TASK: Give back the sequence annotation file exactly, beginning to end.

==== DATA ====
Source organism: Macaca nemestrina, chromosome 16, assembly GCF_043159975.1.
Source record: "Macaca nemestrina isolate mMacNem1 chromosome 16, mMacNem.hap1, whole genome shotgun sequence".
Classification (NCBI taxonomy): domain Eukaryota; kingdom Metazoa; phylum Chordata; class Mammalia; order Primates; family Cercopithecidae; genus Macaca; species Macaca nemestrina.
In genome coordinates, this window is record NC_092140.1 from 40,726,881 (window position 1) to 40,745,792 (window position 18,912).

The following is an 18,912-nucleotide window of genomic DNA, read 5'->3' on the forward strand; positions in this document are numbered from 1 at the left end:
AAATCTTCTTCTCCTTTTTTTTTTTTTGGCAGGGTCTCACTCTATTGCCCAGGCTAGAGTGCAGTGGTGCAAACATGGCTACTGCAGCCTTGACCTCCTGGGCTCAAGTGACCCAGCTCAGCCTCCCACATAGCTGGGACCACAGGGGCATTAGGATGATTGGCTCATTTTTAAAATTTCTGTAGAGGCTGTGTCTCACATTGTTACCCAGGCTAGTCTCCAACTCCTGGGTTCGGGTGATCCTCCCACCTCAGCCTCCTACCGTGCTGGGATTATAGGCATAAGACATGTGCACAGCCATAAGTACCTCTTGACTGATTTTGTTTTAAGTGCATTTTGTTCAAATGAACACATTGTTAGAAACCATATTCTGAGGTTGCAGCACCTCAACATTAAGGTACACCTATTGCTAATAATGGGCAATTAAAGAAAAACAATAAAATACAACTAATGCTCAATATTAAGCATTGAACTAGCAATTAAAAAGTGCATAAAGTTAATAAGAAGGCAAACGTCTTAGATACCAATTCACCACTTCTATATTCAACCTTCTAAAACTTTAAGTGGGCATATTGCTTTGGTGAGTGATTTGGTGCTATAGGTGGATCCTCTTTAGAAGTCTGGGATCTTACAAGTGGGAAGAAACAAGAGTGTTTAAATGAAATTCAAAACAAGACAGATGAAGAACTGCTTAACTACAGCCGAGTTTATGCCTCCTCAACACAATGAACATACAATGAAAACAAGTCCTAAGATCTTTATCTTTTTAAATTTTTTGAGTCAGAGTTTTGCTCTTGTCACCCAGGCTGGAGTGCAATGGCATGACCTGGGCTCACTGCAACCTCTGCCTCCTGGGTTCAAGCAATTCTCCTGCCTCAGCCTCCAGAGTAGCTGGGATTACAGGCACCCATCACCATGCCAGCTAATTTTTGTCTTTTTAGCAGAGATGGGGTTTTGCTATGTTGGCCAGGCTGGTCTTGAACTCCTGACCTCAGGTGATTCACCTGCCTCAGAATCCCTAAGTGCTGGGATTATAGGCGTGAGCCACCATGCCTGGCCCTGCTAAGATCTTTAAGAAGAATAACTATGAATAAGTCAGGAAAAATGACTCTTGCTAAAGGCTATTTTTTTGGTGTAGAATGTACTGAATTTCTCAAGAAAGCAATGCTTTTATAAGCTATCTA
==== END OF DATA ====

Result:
Source organism: Macaca nemestrina, chromosome 16, assembly GCF_043159975.1.
Source record: "Macaca nemestrina isolate mMacNem1 chromosome 16, mMacNem.hap1, whole genome shotgun sequence".
Classification (NCBI taxonomy): domain Eukaryota; kingdom Metazoa; phylum Chordata; class Mammalia; order Primates; family Cercopithecidae; genus Macaca; species Macaca nemestrina.
In genome coordinates, this window is record NC_092140.1 from 40,726,881 (window position 1) to 40,745,792 (window position 18,912).

The following is an 18,912-nucleotide window of genomic DNA, read 5'->3' on the forward strand; positions in this document are numbered from 1 at the left end:
AAATCTTCTTCTCCTTTTTTTTTTTTTGGCAGGGTCTCACTCTATTGCCCAGGCTAGAGTGCAGTGGTGCAAACATGGCTACTGCAGCCTTGACCTCCTGGGCTCAAGTGACCCAGCTCAGCCTCCCACATAGCTGGGACCACAGGGGCATTAGGATGATTGGCTCATTTTTAAAATTTCTGTAGAGGCTGTGTCTCACATTGTTACCCAGGCTAGTCTCCAACTCCTGGGTTCGGGTGATCCTCCCACCTCAGCCTCCTACCGTGCTGGGATTATAGGCATAAGACATGTGCACAGCCATAAGTACCTCTTGACTGATTTTGTTTTAAGTGCATTTTGTTCAAATGAACACATTGTTAGAAACCATATTCTGAGGTTGCAGCACCTCAACATTAAGGTACACCTATTGCTAATAATGGGCAATTAAAGAAAAACAATAAAATACAACTAATGCTCAATATTAAGCATTGAACTAGCAATTAAAAAGTGCATAAAGTTAATAAGAAGGCAAACGTCTTAGATACCAATTCACCACTTCTATATTCAACCTTCTAAAACTTTAAGTGGGCATATTGCTTTGGTGAGTGATTTGGTGCTATAGGTGGATCCTCTTTAGAAGTCTGGGATCTTACAAGTGGGAAGAAACAAGAGTGTTTAAATGAAATTCAAAACAAGACAGATGAAGAACTGCTTAACTACAGCCGAGTTTATGCCTCCTCAACACAATGAACATACAATGAAAACAAGTCCTAAGATCTTTATCTTTTTAAATTTTTTGAGTCAGAGTTTTGCTCTTGTCACCCAGGCTGGAGTGCAATGGCATGACCTGGGCTCACTGCAACCTCTGCCTCCTGGGTTCAAGCAATTCTCCTGCCTCAGCCTCCAGAGTAGCTGGGATTACAGGCACCCATCACCATGCCAGCTAATTTTTGTCTTTTTAGCAGAGATGGGGTTTTGCTATGTTGGCCAGGCTGGTCTTGAACTCCTGACCTCAGGTGATTCACCTGCCTCAGAATCCCTAAGTGCTGGGATTATAGGCGTGAGCCACCATGCCTGGCCCTGCTAAGATCTTTAAGAAGAATAACTATGAATAAGTCAGGAAAAATGACTCTTGCTAAAGGCTATTTTTTTGGTGTAGAATGTACTGAATTTCTCAAGAAAGCAATGCTTTTATAAGCTATCTA